They took place at the Estonian branch of a Danish bank so some arguments have focused on whether Estonia or Denmark should bare more responsibility for not spotting the problem earlier. Yet this discussion only focuses on the bank accounts that were being used.
A key part of this story is the shell companies that were controlling those bank accounts. Some Estonian companies were reportedly involved in the scandal, but these were otherwise real businesses connected to real people in Estonia who are now being held to account. The shell companies though were registered abroad in countries like the UK where transparency in business happens to be considerably lower than in Estonia, because company ownership is not properly verified there.
AML report and some caveats
Last week, to the suprise of many, it was then reported that Estonia actually now has the lowest risk of money laundering in the world.
The Basel Institute on Governance released its annual Basel AML Index, which assesses how countries around the world reduce their risk of money laundering through factors such as transparency, accountability, legal frameworks, and political risks. This credible and comprehensive independent report concluded that Estonia now ranks the best in the world in those combined areas.
One key part of the report warns that countries are generally performing very poorly when it comes to transparency about company ownership, even though this is widely agreed to be essential for the fight against money laundering. Authorities around the world simply don't have a clear understanding of who owns their companies. In Estonia, however, our digital ID system helps us verify who is operating Estonian companies. This information, along with many other key company details such as financial data and place of business, is publicly available online. Even Estonian company owners who don't live here are included in this transparent system through e-Residency and must appoint a local contact person who must be licensed, understand their responsibility to detect money laundering and can be held to account if they fail to do so.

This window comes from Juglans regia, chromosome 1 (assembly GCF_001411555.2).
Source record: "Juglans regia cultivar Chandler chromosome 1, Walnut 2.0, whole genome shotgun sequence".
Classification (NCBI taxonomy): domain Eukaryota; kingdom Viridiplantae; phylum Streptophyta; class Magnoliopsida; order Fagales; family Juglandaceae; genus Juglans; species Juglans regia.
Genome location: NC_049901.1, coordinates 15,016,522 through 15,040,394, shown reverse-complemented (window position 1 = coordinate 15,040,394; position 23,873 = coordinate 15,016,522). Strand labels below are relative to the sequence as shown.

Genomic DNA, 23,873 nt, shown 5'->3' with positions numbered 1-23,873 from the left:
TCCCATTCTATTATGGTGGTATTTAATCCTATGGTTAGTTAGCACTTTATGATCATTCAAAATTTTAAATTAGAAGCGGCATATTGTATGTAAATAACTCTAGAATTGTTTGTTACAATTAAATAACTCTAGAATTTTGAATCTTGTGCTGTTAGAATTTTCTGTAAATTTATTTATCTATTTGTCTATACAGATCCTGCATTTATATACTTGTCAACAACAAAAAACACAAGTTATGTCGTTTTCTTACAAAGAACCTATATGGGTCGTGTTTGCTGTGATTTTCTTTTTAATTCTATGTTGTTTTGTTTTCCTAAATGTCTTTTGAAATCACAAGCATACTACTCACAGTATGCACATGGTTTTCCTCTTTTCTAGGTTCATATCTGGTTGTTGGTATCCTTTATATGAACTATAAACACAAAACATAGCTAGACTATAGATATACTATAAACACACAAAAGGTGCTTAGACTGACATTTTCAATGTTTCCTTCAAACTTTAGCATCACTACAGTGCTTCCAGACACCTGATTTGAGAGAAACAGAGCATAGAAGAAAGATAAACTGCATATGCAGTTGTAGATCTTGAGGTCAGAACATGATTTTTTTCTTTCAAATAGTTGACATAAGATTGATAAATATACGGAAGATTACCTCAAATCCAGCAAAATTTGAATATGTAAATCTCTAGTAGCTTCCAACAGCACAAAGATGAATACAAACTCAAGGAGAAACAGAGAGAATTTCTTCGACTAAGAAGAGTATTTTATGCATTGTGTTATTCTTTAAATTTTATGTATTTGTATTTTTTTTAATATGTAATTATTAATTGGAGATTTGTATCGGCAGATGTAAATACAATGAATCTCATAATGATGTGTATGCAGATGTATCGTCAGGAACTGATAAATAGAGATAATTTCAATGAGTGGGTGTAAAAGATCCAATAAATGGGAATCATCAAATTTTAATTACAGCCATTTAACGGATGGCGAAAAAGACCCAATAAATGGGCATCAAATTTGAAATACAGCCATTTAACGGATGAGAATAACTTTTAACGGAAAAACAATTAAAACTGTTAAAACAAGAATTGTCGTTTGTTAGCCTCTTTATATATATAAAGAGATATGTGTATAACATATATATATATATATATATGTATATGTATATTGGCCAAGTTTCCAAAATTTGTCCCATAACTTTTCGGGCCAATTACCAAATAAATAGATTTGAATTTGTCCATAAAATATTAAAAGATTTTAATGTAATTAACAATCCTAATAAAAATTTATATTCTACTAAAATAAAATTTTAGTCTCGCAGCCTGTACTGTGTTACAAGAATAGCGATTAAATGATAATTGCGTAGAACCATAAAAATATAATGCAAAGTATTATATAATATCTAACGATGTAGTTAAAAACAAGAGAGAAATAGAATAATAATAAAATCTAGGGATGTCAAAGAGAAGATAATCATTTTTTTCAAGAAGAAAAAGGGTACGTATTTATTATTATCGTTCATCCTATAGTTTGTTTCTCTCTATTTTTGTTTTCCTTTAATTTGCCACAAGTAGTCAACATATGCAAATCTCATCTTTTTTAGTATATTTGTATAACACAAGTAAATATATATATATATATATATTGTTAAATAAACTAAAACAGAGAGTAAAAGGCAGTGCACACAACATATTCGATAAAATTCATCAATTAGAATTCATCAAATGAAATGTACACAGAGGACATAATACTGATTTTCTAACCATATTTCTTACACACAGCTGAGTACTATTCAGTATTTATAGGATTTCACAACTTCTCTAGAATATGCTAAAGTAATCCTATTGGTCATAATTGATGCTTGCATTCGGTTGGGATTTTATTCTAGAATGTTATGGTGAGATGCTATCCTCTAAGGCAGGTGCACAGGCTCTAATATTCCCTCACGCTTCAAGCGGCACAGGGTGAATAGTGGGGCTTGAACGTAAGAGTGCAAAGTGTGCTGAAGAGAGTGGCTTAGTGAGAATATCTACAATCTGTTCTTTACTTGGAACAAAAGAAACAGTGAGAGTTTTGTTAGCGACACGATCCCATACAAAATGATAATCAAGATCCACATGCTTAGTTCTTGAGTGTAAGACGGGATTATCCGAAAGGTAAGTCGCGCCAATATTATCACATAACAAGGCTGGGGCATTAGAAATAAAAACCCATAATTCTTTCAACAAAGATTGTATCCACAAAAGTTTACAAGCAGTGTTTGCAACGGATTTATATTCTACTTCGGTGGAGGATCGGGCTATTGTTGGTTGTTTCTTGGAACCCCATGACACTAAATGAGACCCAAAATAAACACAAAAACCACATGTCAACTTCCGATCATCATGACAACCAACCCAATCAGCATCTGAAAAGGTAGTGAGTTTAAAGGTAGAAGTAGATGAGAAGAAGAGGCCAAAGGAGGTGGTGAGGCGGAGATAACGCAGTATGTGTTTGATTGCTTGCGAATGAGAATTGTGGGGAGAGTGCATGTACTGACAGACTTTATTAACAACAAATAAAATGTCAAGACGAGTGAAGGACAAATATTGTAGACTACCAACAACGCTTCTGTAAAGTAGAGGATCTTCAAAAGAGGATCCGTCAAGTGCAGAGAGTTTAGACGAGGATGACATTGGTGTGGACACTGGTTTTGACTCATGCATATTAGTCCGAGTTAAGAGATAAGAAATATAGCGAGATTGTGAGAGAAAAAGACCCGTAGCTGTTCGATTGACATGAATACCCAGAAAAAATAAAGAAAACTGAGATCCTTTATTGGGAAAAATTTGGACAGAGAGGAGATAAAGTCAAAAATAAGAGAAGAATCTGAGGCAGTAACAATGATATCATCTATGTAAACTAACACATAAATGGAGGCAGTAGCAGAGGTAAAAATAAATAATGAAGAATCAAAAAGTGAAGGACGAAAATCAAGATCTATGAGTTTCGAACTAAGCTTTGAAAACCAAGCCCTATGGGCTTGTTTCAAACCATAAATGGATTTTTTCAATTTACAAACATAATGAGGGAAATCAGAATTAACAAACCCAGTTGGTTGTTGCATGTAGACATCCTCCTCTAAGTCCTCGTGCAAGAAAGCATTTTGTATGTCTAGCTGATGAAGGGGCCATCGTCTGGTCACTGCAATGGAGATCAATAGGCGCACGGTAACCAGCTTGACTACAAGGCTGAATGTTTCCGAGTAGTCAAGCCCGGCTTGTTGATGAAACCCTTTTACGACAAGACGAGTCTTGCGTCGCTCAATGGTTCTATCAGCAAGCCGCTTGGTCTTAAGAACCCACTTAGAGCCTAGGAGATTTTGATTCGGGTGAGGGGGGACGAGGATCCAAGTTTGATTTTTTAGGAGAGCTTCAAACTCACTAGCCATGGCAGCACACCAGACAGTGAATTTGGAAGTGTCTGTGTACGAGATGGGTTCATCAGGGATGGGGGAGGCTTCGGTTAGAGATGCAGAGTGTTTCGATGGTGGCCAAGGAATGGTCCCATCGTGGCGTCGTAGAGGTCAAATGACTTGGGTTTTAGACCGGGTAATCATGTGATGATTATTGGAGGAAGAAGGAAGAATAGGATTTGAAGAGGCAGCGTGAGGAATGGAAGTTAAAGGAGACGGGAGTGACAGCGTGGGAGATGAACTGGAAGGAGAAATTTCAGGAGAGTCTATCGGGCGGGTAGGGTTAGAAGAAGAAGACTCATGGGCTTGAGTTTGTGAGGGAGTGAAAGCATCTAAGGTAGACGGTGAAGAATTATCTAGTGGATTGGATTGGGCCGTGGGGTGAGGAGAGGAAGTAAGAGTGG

Unfortunately, the report also notes that Estonia may not keep its lowest risk status for long. One of the indicators used to compile Estonia's high score this year is based on data that will soon be re-evaluated under a different methodology. That is expected to lower our score in future. However, this is still an incredibly comprehensive and credible report and its assessment about the threat of money laundering globally and its praise for Estonia's business environment are broadly accurate.
Without being complacent, we should be able to recognize the reality of how Estonia is building a trusted business environment and have the courage to correct false perceptions, such as those that would rank Estonia at the opposite end of the table for risk of money laundering.
The risk of money laundering will never be completely reduced to zero in Estonia or elsewhere, so we must continue to make progress in deterring, detecting and punishing perpetrators as the risks evolve. That needs to be done in co-operation with the rest of the international community, which could learn a lot from Estonia, especially when it comes to transparency.
Editor: Andrew Whyte